As I head down to Westminster it is still unclear how the Prime Minister intends to respond to the Brexit crisis that she has created. 

Time and again she had the chance to reach out to build a consensus across parties and bring the country together after the divisive referendum – following the narrow verdict in the referendum itself, after the General Election in which people rejected her appeal for a mandate for a hard Brexit, in December when it was clear her deal would fail in the Commons, and after each of the three votes in which it has been rejected.

On every occasion she turned away from consensus and focused on the demands of the hard right of her Party; the people that had driven the leave campaign and were rightly described by her Chancellor as Brexit extremists. She refused to compromise and attacked Parliament, most recently in deeply irresponsible terms.

So last week, MPs took control of the Commons agenda to explore support for other options. The Prime Minister just ploughed on regardless, putting her deal to the Commons again on Friday. This time she separated the terms of our departure – the Withdrawal Agreement – from our future relationship – the Political Declaration. I voted against it again because the two are intrinsically entwined. Labour will not accept a blindfold Brexit; leaving with no clarity on our future relationship.

Labour’s view, as I’ve set out in the Commons, is to seek a close economic relationship with the EU and to support a public vote between the best leave option and remaining in the EU. That was reflected in the ‘indicative votes’ that I backed last Wednesday:

  • Confirmatory public vote(Amendment M) – Moved by Labour’s Margaret Beckett, it called for the ratification of any deal though a public vote and secured the highest number of votes (268).
  • Customs Union (Amendment J) – Moved by Ken Clarke, it required the Government to seek a customs union with the EU and got the second highest number of votes (264).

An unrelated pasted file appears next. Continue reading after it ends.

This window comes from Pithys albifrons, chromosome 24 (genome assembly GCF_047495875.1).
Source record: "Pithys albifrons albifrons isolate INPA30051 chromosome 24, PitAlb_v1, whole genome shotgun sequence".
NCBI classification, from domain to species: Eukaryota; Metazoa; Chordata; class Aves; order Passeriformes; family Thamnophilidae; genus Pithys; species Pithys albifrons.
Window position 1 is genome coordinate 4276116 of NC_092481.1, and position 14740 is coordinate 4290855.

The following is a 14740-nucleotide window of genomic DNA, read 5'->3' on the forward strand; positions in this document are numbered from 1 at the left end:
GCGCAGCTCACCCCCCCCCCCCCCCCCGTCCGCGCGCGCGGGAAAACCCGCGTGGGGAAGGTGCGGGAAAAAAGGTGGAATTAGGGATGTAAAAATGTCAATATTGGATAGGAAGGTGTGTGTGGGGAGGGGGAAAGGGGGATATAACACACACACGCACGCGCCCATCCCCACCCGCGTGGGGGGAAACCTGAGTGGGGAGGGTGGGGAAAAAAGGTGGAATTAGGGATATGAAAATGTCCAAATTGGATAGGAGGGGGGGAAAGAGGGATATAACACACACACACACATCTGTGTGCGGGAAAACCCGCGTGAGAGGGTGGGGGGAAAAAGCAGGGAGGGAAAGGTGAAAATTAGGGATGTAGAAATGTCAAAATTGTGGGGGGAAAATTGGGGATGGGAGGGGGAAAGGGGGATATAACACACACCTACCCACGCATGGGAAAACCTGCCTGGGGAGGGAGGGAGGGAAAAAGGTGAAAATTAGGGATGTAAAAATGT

• Labour’s Alternative Plan(Amendment K) – Setting out proposals for a customs union, close relationship with the single market, alignment of rights and protections, participation in EU agencies and strong security co-operation, it got the third highest number of votes (237).
  • Common Market 2.0 (Amendment D) – Moved by Conservative Nick Boles, it called for membership of the European Free Trade Area (EFTA) providing participation in the single market as part of European Economic Area (EEA), together with a ‘customs arrangement’. I had concerns about its failure to seek a full customs union, but felt it was worth exploring further.
  • Revocation to avoid no deal (Amendment L) – Moved by the SNP’s Joanne Cherry, it called on the Government to revoke Article 50, which gave notice of the UK’s decision to leave the EU, if there is no deal a day before the Article 50 deadline.

As expected, none achieved a majority and so today we will be seeing what potential there is to achieve agreement around the most popular options. On Wednesday, we’ll then set out plans for the legislation needed to move forward on this basis and seek a further extension to Article 50.

Incredibly, it seems that Theresa May is planning to put her deal back to Parliament for a fourth time. If she does, Labour will reject it again for all the reasons I set out here. Whatever happens we will work with others of all parties to make sure that we do not crash out of the EU without a deal on the new deadline of 12th April. 


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